Saturday, June 29, 2013

Newsflash: North America, Why No Monkeys?

I've said it countless times: I am not a monkey person. That does not mean the monkeys will not be covered on this blog. They just are not my cup of tea. Every so often, however, I feel obligated to do something related to monkeys because a lot of people think monkeys make everything better- even blogs.

So, for all you monkey people out there, have you ever wondered why North America has no monkeys? Well, Popular Science did an awesome article explaining exactly why: 

"I spoke to Dr. John Flynn, a paleontologist and expert on mammalian evolution at the American Museum of Natural History, to find out why the US is stuck with lame squirrels and pigeons and stuff rather than cool monkeys. "In terms of modern primates, that's a true observation," he said. "But 50 million years ago, there were primates here." It turns out there are lots of reasons why the ancient primates that inhabited what is now the United States--and even Canada!--no longer call those areas home.

Primates came to the New World (meaning North and South America) from, we think, Africa. As improbable as it sounds, scientists think early primates crossed the Atlantic Ocean and landed on the shores of both continents tens of millions of years ago, probably on some kind of vegetation raft. That's how most plants and animals get to isolated islands--which the Americas were, at the time. Fossils have been recovered of early primates in Texas a whopping 43 million years ago, the oldest primate fossil ever found in North America. But the continents looked very different then, compared to now; most importantly, North and South America were completely different islands. The Isthmus of Panama, which we now refer to as Central America, didn't appear until much later, by which time the climate on both Americas was very different from when the primates first landed there.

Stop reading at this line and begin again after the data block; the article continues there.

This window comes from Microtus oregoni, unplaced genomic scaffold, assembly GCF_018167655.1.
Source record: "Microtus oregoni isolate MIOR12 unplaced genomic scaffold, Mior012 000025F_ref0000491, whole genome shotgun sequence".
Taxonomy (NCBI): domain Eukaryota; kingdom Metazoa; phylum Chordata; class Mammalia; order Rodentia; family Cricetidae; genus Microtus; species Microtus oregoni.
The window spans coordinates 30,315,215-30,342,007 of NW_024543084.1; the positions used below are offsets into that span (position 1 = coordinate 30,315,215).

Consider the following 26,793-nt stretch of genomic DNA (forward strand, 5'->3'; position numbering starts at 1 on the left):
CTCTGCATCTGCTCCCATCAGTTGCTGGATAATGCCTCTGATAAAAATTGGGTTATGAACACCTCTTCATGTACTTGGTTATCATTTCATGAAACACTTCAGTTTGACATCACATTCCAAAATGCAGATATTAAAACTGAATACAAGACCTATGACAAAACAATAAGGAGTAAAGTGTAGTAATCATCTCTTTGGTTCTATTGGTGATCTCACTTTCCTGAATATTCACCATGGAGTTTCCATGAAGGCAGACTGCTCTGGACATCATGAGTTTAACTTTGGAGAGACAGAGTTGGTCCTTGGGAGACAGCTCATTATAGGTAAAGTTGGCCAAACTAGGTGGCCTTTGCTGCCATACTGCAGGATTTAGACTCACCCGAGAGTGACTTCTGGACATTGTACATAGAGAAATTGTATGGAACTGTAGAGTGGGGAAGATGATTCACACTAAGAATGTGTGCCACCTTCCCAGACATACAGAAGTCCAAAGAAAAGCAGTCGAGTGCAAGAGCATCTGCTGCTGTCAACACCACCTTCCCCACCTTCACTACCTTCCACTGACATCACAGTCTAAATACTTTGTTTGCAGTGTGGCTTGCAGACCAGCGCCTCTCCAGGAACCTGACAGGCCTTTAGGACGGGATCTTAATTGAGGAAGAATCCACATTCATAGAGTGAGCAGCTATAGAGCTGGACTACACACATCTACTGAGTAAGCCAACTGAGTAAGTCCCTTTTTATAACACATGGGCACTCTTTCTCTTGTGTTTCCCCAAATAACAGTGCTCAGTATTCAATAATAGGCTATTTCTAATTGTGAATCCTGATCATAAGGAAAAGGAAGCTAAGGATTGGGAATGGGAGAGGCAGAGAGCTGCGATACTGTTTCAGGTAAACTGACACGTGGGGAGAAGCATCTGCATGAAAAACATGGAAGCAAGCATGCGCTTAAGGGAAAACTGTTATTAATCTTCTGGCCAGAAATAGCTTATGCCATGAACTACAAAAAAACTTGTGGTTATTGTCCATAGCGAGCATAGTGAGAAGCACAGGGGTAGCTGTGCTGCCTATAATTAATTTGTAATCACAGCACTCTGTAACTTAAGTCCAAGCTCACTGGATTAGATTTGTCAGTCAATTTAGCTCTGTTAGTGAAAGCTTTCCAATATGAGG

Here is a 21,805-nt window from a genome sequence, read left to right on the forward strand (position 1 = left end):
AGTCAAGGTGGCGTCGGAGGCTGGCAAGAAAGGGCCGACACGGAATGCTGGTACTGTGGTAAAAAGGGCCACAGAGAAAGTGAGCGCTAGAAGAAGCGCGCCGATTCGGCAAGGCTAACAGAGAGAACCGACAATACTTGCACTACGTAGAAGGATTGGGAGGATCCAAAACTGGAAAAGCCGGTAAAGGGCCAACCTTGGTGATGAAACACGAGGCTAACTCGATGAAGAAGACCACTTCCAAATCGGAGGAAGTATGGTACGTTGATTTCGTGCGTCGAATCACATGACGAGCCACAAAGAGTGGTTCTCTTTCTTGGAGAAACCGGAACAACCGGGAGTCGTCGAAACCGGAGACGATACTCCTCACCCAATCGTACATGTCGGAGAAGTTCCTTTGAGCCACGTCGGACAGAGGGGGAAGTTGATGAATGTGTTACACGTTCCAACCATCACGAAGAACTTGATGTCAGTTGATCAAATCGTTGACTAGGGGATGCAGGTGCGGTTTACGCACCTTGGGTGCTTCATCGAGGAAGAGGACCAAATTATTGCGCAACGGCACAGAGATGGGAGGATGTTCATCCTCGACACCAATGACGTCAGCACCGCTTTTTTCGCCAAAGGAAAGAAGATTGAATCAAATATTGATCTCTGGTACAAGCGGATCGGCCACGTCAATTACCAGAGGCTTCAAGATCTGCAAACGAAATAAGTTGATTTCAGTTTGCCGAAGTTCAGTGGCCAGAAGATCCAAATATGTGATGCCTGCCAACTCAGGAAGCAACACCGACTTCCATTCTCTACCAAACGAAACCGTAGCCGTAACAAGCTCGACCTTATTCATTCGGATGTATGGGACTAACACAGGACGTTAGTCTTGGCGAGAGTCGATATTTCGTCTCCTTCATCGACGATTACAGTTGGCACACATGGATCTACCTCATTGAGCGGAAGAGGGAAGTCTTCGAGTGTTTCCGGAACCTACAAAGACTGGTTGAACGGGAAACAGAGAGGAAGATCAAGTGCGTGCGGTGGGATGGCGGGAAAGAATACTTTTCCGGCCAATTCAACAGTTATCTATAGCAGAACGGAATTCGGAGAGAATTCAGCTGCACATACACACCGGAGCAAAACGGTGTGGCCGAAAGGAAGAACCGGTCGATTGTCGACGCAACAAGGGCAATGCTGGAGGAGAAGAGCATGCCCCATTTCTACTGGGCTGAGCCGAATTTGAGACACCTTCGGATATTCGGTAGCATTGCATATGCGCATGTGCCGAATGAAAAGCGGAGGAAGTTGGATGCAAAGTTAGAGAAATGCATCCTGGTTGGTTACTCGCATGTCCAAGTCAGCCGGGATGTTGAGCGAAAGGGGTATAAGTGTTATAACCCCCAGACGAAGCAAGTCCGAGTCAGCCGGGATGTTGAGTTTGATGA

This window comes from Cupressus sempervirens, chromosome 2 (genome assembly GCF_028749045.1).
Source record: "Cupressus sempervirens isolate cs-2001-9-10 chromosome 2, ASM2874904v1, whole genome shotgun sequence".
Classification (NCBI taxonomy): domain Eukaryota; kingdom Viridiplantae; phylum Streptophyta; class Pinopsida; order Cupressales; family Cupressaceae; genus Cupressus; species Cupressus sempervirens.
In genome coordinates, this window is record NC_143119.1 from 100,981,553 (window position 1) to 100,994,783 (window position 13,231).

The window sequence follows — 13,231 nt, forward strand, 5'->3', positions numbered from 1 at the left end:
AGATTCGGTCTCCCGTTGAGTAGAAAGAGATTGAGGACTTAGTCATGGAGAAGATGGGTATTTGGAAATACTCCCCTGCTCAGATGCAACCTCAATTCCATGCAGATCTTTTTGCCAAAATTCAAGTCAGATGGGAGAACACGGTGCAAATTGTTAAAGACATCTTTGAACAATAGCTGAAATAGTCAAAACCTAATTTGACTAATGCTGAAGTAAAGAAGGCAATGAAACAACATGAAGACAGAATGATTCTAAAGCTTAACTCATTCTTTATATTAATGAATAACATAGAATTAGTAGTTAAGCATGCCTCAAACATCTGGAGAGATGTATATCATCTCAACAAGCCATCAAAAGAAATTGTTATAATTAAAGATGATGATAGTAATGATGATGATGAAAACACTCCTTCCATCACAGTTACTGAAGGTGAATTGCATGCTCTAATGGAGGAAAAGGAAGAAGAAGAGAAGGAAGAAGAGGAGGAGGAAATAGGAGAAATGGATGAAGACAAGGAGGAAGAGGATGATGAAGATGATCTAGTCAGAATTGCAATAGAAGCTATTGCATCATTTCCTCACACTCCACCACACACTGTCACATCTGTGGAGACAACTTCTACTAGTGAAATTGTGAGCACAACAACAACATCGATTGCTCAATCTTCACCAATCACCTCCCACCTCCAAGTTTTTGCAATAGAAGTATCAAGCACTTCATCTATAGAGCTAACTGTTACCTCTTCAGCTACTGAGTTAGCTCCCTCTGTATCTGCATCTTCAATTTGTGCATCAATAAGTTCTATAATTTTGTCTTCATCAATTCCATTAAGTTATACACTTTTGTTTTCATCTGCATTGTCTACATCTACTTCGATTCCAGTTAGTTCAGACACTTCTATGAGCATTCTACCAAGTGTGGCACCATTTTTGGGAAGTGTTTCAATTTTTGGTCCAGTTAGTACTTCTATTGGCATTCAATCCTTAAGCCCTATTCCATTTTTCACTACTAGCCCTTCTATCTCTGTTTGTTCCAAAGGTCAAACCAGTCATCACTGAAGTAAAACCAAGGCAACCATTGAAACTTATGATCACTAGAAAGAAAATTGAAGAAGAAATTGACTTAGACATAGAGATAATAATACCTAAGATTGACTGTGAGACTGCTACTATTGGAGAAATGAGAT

When they did first land here, the climate was much warmer than it is now, and the primates evolved and diversified to take advantage of that.

When they did first land here, the climate was much warmer than it is now, and the primates evolved and diversified to take advantage of that. During the Eocene, lasting from 56 to 33.9 million years ago, the planet warmed to an incredible degree. We've found evidence of palm trees in Alaska from that era. The entire planet, besides the very tips of the Arctic and Antarctic, was probably covered in rainforests, much of it tropical. For a monkey coming over from Africa, North America would have looked just great.

 Early primates thrived on both continents, with no contact between them. In North America, there were two main families of these primates: the omomyids and the adapids. There's some variation in size, behavior and diet, but in general, these were small, tarsier-like creatures with grasping hands and claws, large eyes, and bodies adapted to eat fruits, leaves, and insects. There's a lot of debate about the modern-day relatives to these primates; some think they're strepsirrhines, the family including lemurs, lorises, and bushbabies, but others think they're basal relatives of the tarsiers (which are primates, but not closely related to other monkeys).

Then the planet began to cool, and cool quickly. Forests died out. The poles covered with ice. Many of the flora and fauna that had populated the planet during the Eocene just couldn't survive in the new, colder world. This event is called the Grande Coupure--occurring about 33.9 million years ago, it was a mass extinction of animals, in which most of the world's creatures (aside from a precious few, like the Virginia opossum and the dormouse) were unable to adapt to the new climate and perished. It hit the primate family especially hard. In the New World, the primate population shrunk significantly. Any primate living in, say, the Great Lakes region simply went extinct, unable to cope with the new Wisconsin winters. " - Source with more. 

In other words, North America has no native monkeys for the same reason Paris and London are not crawling with monkeys. On some level, we have to sympathize; being relatively hairless primates, we wouldn't like living in Wisconsin winters, either.

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